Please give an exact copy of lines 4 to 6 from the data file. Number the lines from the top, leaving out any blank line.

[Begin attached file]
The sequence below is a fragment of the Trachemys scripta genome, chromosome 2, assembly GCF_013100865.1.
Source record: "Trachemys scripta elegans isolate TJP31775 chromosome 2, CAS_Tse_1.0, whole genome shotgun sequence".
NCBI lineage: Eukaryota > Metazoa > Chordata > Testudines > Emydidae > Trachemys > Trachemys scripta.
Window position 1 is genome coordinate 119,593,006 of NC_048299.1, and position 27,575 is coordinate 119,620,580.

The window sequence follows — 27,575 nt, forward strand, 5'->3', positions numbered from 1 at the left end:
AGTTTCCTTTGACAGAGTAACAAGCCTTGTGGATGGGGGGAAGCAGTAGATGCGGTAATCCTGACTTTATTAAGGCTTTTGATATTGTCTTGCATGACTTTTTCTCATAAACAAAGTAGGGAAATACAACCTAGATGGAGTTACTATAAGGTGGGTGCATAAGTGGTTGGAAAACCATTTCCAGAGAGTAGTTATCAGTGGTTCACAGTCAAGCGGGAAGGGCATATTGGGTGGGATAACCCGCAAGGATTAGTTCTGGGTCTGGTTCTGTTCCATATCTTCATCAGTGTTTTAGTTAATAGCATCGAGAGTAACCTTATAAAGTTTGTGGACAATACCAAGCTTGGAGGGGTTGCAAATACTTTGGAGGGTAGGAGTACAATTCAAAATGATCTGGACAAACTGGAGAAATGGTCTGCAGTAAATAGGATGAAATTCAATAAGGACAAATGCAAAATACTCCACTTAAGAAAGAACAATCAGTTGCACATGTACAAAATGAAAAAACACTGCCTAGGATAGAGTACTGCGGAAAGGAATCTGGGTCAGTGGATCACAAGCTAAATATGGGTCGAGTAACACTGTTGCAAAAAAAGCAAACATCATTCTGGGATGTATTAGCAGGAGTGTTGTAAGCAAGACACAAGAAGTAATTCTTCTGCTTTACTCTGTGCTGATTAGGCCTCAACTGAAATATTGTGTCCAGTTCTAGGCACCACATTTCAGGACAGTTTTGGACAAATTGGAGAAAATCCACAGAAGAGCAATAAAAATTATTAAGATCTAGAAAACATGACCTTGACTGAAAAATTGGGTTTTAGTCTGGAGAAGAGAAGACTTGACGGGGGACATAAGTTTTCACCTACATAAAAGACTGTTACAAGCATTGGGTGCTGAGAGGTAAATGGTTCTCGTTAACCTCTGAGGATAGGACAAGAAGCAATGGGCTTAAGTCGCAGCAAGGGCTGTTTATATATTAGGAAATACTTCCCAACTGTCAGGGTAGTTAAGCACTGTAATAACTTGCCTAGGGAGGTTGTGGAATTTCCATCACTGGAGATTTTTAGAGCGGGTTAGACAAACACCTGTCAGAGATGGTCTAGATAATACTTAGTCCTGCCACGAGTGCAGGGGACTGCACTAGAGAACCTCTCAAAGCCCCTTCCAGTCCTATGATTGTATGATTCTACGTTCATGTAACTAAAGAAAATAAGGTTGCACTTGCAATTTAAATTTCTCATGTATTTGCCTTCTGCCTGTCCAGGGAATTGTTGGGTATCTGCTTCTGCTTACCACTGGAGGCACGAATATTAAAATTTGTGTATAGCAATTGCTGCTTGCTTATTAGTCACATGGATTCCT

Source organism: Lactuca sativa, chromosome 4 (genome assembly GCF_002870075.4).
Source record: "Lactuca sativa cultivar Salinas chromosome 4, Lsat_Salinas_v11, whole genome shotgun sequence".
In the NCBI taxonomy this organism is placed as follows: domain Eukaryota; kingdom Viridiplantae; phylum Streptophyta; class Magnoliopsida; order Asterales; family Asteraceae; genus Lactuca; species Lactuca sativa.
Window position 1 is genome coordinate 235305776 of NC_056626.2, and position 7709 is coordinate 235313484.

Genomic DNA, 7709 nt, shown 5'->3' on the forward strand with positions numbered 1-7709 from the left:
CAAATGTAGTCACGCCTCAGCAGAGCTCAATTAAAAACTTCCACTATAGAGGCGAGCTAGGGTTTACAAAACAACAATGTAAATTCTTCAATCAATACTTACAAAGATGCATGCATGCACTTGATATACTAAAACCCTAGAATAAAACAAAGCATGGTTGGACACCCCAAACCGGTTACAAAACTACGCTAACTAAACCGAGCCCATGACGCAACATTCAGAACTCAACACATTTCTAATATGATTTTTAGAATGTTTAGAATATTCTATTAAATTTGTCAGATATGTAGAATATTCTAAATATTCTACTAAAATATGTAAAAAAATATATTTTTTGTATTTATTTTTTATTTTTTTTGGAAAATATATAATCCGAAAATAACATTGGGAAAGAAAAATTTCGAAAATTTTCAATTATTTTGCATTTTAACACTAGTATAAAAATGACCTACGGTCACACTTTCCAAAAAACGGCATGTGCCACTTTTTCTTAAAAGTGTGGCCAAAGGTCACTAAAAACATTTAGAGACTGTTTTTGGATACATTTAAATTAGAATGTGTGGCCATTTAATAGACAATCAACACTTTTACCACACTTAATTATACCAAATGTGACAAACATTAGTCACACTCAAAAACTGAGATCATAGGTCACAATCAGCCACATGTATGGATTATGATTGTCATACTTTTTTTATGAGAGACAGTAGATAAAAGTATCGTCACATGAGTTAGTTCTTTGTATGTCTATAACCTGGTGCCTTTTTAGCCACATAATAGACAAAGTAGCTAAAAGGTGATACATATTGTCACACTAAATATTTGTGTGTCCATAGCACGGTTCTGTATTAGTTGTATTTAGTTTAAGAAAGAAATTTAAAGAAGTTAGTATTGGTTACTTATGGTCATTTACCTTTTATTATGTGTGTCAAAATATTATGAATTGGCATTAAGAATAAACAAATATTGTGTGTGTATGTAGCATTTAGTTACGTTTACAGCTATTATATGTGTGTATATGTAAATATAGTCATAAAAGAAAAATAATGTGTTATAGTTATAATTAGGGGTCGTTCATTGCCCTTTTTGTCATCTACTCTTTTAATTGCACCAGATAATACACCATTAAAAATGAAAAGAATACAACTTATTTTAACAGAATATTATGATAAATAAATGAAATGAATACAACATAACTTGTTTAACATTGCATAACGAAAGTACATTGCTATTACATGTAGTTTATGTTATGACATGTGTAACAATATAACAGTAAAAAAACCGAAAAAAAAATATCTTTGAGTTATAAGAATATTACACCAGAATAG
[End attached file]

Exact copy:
Window position 1 is genome coordinate 119,593,006 of NC_048299.1, and position 27,575 is coordinate 119,620,580.

The window sequence follows — 27,575 nt, forward strand, 5'->3', positions numbered from 1 at the left end:
AGTTTCCTTTGACAGAGTAACAAGCCTTGTGGATGGGGGGAAGCAGTAGATGCGGTAATCCTGACTTTATTAAGGCTTTTGATATTGTCTTGCATGACTTTTTCTCATAAACAAAGTAGGGAAATACAACCTAGATGGAGTTACTATAAGGTGGGTGCATAAGTGGTTGGAAAACCATTTCCAGAGAGTAGTTATCAGTGGTTCACAGTCAAGCGGGAAGGGCATATTGGGTGGGATAACCCGCAAGGATTAGTTCTGGGTCTGGTTCTGTTCCATATCTTCATCAGTGTTTTAGTTAATAGCATCGAGAGTAACCTTATAAAGTTTGTGGACAATACCAAGCTTGGAGGGGTTGCAAATACTTTGGAGGGTAGGAGTACAATTCAAAATGATCTGGACAAACTGGAGAAATGGTCTGCAGTAAATAGGATGAAATTCAATAAGGACAAATGCAAAATACTCCACTTAAGAAAGAACAATCAGTTGCACATGTACAAAATGAAAAAACACTGCCTAGGATAGAGTACTGCGGAAAGGAATCTGGGTCAGTGGATCACAAGCTAAATATGGGTCGAGTAACACTGTTGCAAAAAAAGCAAACATCATTCTGGGATGTATTAGCAGGAGTGTTGTAAGCAAGACACAAGAAGTAATTCTTCTGCTTTACTCTGTGCTGATTAGGCCTCAACTGAAATATTGTGTCCAGTTCTAGGCACCACATTTCAGGACAGTTTTGGACAAATTGGAGAAAATCCACAGAAGAGCAATAAAAATTATTAAGATCTAGAAAACATGACCTTGACTGAAAAATTGGGTTTTAGTCTGGAGAAGAGAAGACTTGACGGGGGACATAAGTTTTCACCTACATAAAAGACTGTTACAAGCATTGGGTGCTGAGAGGTAAATGGTTCTCGTTAACCTCTGAGGATAGGACAAGAAGCAATGGGCTTAAGTCGCAGCAAGGGCTGTTTATATATTAGGAAATACTTCCCAACTGTCAGGGTAGTTAAGCACTGTAATAACTTGCCTAGGGAGGTTGTGGAATTTCCATCACTGGAGATTTTTAGAGCGGGTTAGACAAACACCTGTCAGAGATGGTCTAGATAATACTTAGTCCTGCCACGAGTGCAGGGGACTGCACTAGAGAACCTCTCAAAGCCCCTTCCAGTCCTATGATTGTATGATTCTACGTTCATGTAACTAAAGAAAATAAGGTTGCACTTGCAATTTAAATTTCTCATGTATTTGCCTTCTGCCTGTCCAGGGAATTGTTGGGTATCTGCTTCTGCTTACCACTGGAGGCACGAATATTAAAATTTGTGTATAGCAATTGCTGCTTGCTTATTAGTCACATGGATTCCT